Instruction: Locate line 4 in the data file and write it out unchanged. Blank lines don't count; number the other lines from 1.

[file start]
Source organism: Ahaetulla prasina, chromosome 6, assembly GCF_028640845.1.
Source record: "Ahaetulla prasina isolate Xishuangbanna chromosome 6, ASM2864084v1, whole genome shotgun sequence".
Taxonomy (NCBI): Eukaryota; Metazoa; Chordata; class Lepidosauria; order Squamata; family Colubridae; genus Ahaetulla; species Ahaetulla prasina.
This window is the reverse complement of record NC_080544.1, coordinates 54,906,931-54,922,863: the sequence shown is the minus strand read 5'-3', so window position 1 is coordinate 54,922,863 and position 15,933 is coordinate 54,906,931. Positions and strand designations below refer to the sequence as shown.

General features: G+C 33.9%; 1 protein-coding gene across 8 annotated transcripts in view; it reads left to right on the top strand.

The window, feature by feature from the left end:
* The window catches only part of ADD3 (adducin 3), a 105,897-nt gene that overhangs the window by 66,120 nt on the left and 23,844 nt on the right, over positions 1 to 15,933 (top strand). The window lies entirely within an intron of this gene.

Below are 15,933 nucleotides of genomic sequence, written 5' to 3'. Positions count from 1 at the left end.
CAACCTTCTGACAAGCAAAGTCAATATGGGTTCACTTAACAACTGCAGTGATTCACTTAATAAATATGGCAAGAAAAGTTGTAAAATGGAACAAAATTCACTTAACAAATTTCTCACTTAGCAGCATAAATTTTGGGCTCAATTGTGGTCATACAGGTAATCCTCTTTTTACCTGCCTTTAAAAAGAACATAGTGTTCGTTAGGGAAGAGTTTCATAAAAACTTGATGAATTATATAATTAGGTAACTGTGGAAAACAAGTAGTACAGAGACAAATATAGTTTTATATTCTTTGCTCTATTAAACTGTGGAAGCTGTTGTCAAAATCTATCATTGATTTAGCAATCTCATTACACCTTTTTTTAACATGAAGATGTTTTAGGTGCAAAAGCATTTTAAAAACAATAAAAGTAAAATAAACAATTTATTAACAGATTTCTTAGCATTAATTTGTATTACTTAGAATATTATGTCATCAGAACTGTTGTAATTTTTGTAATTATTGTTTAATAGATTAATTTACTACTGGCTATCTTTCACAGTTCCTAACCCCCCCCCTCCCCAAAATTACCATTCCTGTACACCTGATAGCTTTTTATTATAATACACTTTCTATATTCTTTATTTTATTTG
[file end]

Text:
This window is the reverse complement of record NC_080544.1, coordinates 54,906,931-54,922,863: the sequence shown is the minus strand read 5'-3', so window position 1 is coordinate 54,922,863 and position 15,933 is coordinate 54,906,931. Positions and strand designations below refer to the sequence as shown.